With an estimated local economic benefit of $32 million in its first year, the academy has attracted fierce competition from cities across regional Australia given if plans on being capable of training up to 500 pilots a year. But so far Mackay is ticking all the right boxes against our closest rivals Townsville and Rockhampton.
Qantas’ demands range from technical airport requirements, specific accommodation needs, administration, education and health facilities, appropriate weather and even lifestyle factors. With the academy likely to be established near an existing airfield in regional Australia to provide easy access to uncongested airspace. The Qantas Group will engage with Federal, State and Territory governments to discuss potential locations.
In establishing the academy, Qantas will partner with one of several existing training providers. The initial investment in the facility is expected to reach $20 million. The Academy will also initially train around 100 pilots a year for direct entry into the Qantas Group, including Jetstar and regional carrier QantasLink. Depending on demand from other parts of the aviation industry, this could grow to 500 pilots a year on a fee-for-service basis.
CEO of the Qantas Group, Alan Joyce, cited, “Boeing estimates the world will need about 640,000 more pilots in the next 20 years, with 40% in the Asia Pacific region. That level of demand makes the academy important not just for Qantas but for Australian aviation more broadly, so that all parts of the industry have access to qualified pilots in a country that relies so heavily on air transport.”
Most students will be high school and or university graduates with a record of strong academic performance. After up to 18 months of classroom, simulator, and real-world flight training, they will receive further training specific to the type of aircraft they will be flying before entering service as a First Officer on turboprop aircraft.
Currently, the Qantas Group sources pilots from a mix of new graduates from existing flying schools, general aviation, the military and other commercial airlines. This is expected to continue in order to provide the different levels of experience needed by the national carrier.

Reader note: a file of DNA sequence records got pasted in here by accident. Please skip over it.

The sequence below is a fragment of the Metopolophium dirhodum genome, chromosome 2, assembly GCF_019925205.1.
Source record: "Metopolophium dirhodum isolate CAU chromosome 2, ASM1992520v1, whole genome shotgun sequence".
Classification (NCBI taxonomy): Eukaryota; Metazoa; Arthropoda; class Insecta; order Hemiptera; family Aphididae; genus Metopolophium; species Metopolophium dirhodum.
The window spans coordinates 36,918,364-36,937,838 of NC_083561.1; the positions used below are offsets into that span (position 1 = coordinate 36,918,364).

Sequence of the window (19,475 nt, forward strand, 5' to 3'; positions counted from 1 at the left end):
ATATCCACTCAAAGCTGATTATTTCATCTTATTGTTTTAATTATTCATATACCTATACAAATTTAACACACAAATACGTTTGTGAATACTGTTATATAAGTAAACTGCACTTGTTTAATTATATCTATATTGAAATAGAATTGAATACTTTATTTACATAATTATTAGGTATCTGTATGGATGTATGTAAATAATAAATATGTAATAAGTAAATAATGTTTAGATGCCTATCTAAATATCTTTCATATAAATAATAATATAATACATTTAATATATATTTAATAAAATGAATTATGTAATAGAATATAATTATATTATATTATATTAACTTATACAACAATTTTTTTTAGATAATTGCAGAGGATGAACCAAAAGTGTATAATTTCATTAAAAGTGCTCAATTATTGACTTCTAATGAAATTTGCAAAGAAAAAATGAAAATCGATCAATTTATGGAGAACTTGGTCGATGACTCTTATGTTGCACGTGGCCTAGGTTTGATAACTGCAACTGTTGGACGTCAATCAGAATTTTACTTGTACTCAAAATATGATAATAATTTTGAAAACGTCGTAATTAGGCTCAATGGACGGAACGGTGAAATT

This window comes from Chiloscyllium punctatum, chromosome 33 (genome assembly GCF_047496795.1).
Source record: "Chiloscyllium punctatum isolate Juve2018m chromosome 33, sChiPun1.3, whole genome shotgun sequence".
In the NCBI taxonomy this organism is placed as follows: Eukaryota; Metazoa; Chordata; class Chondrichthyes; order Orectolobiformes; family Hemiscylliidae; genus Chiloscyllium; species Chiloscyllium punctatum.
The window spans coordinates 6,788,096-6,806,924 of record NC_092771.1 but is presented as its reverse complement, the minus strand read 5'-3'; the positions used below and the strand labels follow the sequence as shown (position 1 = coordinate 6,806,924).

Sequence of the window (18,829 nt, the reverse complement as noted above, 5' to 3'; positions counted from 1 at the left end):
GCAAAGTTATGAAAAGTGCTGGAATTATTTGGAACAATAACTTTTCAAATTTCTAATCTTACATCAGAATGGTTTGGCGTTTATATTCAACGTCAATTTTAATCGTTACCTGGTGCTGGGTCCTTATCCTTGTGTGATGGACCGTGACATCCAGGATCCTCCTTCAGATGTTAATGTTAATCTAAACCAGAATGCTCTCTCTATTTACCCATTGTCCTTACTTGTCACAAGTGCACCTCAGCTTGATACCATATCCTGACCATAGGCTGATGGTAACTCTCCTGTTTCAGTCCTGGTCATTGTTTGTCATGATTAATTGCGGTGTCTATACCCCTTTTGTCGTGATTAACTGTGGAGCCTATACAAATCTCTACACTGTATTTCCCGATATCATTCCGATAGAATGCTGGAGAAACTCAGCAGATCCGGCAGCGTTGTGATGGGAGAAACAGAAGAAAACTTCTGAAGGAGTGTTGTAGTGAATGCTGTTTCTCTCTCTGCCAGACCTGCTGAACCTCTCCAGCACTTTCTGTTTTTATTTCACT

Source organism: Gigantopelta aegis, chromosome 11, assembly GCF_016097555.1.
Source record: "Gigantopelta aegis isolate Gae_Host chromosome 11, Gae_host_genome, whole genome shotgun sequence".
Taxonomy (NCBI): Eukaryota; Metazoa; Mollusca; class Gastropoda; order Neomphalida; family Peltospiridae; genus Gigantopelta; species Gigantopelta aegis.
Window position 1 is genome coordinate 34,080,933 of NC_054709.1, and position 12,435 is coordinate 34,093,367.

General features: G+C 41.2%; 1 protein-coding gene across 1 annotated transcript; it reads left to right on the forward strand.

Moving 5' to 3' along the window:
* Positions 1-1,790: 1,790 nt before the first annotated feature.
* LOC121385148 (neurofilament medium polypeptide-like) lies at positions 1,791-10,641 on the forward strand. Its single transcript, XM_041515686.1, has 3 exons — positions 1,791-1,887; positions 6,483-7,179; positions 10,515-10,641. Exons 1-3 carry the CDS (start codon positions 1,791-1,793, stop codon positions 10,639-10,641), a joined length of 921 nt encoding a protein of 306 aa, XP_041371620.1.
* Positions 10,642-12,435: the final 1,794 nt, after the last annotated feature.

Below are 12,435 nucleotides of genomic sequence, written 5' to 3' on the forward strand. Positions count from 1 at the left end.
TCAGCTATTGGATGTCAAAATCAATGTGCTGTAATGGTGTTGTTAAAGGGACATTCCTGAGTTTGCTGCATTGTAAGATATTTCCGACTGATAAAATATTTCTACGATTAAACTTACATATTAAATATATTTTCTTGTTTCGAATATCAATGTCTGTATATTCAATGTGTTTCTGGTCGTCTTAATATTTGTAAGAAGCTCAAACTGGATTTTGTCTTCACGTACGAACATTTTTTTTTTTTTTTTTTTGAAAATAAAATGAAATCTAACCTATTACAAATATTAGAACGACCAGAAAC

The Qantas Group plans to recruit 350 pilots by the end of 2018.
Meanwhile the Queensland Government last week lodged Mackay’s formal bid to be the preferred city to host the academy which met all of Qantas’ long list of requirements.
While meeting all of the demands, a range of potential ‘extras’ was also included in Mackay’s bid, such as potential upgrades to existing airport infrastructure and even new inner-city living options.
The bid outlined the potential to re-purpose and refurbish the ‘old’ Mackay Airport terminal for training and administration facilities and even establish new accommodation at the airport with a gymnasium, a catered dining room and recreation areas for students.
Along with existing facilities at CQUniversity, approved plans for four new residential developments across the city were also noted in the bid as potential options for student accommodation. These included a 170-unit development at Ooralea, a 59-unit complex with commercial and health care services on Bridge Rd, a 108-unit high-rise with retail spaces on Victoria St and a 68-unit project on Sydney St.
Greater Whitsunday Alliance CEO Garry Scanlan said Mackay produced a strong, collaborative bid supported by both Member for Mackay Julieanne Gilbert and Federal Member for Dawson George Christensen.
“The Mackay bid highlights our region’s strengths not just from a technical perspective, but also from a community inclusiveness and education point of view,” Mr Scanlan said.
“We are very excited to have a genuine collaboration with Mackay Airport, Mackay Regional Council, CQUniversity and Regional Development Australia in our bid. This collaboration shows our region’s genuine appetite to attract Qantas to the city.”
Mr. Scanlan said the bid document highlighted some of Mackay’s key strengths and built a compelling case for locating the Qantas Group Pilot Training Academy here.
“From a facilities perspective, both Mackay Airport and CQUniversity have the capacity to easily meet the criteria set out by Qantas, which is a huge positive,” he said.
“Importantly, during the first year of operation and after an initial construction investment of $20 million, we estimate this facility will contribute around $32 million to our local economy. As pilot numbers increase over subsequent years, that cash injection will continue to grow.”
Mackay Airport general manager Rob Porter said the bid was a well-rounded offering that was sure to impress.
“One of our region’s key strengths is our connectivity to Brisbane through 80 weekly flights. Plus, we have fantastic lifestyle attributes and a growing education sector. Mackay really offers the complete solution for Qantas,” Mr. Porter said.
“Additionally, there is a looming worldwide shortage of pilots and demand for Australian-trained pilots is especially high.
“This really is an amazing opportunity for Mackay to capitalise on a future growth industry.”
Greater Whitsunday Alliance will tomorrow launch a social media campaign to encourage the broader community to get behind the bid using the #mackaywantsyouqantas hashtag.
Qantas is expected to release a short-list of applicants by the end of the month.